Now, I’ll concede that my positive take could be influenced by the fact that I do practice attachment parenting, but I’ll also point out that I don’t do everything in this book. I keep trying to convince myself to do E.C., as I know all the arguments and benefits and such, but I haven’t made myself take the plunge yet. There are other examples, too, but never did I feel condemned or inferior for not doing everything listed in the book. Instead, I came away with more food for thought, but the sense that I needn’t adopt any practices I don’t want. I will therefore willingly endorse this book as a good resource for any interested.

Crafty Thursday

It’s hot here, and I don’t feel like knitting that much.  So I haven’t worked on any large knitting projects, just this flower headband.  I need to make more, I think.  I’m definitely making at least one more, since I have a turquoise headband and some pink yarn for another flower.  I still need to finish tacking this one onto the headband, though.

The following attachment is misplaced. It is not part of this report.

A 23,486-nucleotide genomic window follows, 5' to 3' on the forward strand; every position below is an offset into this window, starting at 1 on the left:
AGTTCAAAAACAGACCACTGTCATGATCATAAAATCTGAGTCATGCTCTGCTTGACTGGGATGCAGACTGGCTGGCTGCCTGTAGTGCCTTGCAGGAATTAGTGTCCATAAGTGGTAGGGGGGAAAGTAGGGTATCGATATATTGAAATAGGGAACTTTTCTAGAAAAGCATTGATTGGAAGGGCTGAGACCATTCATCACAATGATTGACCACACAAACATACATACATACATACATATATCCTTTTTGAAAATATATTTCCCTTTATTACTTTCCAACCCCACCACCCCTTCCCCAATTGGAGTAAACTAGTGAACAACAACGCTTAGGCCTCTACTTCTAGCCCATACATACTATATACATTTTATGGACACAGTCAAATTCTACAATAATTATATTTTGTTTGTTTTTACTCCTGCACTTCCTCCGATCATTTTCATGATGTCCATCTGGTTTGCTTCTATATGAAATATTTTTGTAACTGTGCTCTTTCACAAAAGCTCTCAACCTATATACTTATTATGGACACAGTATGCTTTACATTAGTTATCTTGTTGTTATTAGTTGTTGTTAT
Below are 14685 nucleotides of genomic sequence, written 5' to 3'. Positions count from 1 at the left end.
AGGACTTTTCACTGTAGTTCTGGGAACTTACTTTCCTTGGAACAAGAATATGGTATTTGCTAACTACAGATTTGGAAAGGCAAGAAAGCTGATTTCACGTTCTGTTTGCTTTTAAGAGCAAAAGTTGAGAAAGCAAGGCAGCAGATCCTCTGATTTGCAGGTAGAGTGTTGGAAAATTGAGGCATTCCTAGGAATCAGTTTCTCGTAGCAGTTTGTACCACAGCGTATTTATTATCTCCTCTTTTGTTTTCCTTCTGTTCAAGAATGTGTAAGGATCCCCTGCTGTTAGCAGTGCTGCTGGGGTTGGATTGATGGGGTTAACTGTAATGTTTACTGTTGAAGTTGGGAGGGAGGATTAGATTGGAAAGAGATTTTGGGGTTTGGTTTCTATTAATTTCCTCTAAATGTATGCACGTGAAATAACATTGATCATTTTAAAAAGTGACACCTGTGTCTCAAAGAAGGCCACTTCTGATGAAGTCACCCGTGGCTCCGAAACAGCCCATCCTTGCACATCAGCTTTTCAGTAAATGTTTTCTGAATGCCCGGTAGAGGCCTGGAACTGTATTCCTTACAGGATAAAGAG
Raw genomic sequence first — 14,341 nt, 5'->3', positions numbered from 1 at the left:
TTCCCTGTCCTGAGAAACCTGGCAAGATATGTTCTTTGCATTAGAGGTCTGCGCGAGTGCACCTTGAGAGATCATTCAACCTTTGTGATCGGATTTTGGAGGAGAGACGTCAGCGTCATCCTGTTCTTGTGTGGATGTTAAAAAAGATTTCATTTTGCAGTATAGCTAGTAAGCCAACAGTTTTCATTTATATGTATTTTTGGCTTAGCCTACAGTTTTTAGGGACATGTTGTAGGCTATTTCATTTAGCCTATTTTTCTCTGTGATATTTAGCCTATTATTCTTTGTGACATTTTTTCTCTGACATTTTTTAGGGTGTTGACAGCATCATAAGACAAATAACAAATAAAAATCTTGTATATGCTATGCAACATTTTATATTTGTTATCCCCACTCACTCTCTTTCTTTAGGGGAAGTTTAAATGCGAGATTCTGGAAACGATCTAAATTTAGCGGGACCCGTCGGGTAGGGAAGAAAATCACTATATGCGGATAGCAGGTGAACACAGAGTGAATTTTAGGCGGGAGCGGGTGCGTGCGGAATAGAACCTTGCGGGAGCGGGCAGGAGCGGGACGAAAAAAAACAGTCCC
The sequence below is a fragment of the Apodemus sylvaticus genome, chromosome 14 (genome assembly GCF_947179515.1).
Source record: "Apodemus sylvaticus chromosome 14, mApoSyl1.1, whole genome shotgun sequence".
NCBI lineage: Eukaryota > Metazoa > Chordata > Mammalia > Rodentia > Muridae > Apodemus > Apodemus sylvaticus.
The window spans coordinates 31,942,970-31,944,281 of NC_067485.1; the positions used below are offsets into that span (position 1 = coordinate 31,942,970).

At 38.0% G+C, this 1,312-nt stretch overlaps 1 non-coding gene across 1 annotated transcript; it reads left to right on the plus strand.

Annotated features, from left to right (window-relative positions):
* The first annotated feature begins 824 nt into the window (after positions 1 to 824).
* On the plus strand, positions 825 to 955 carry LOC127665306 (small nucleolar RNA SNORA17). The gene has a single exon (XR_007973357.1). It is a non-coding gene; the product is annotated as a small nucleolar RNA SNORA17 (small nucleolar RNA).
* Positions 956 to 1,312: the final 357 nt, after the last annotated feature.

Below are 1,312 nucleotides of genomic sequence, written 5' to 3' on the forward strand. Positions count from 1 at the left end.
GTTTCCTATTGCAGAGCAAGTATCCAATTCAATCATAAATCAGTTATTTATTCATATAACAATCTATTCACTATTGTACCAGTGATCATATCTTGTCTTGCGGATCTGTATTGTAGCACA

I finished Charlotte’s fairy skirt.  We went back to Joann’s and found some chiffon with shiny circles on it (not quite like sequins, but similar).  I got half a yard and ran a gathering thread through the longest end until it was the same size as the top of the skirt.  I then sewed that on just below where the elastic would go, and then added the elastic.  I cut the bottom of the chiffon at a bit of an angle and tried finishing the edge with just a zigzag stitch, but that isn’t keeping it from fraying, so I need to do a different hem.

Pregnancy Tea

From the beginning of this pregnancy, I knew I wanted to actually drink some red raspberry leaf tea this time around. Red raspberry leaf tea tones the uterus, which is obviously beneficial in pregnancy. Incidentally, it also helps with menstrual cramps, something I wish I’d known years ago. I’d also heard that nettle tea was good to drink, since it helps with bloodflow and has vitamin K. I was more cautious about that since it can lower blood pressure and blood sugar, but since my blood pressure hasn’t been as low this time as with the last pregnancy, it seems fine to me.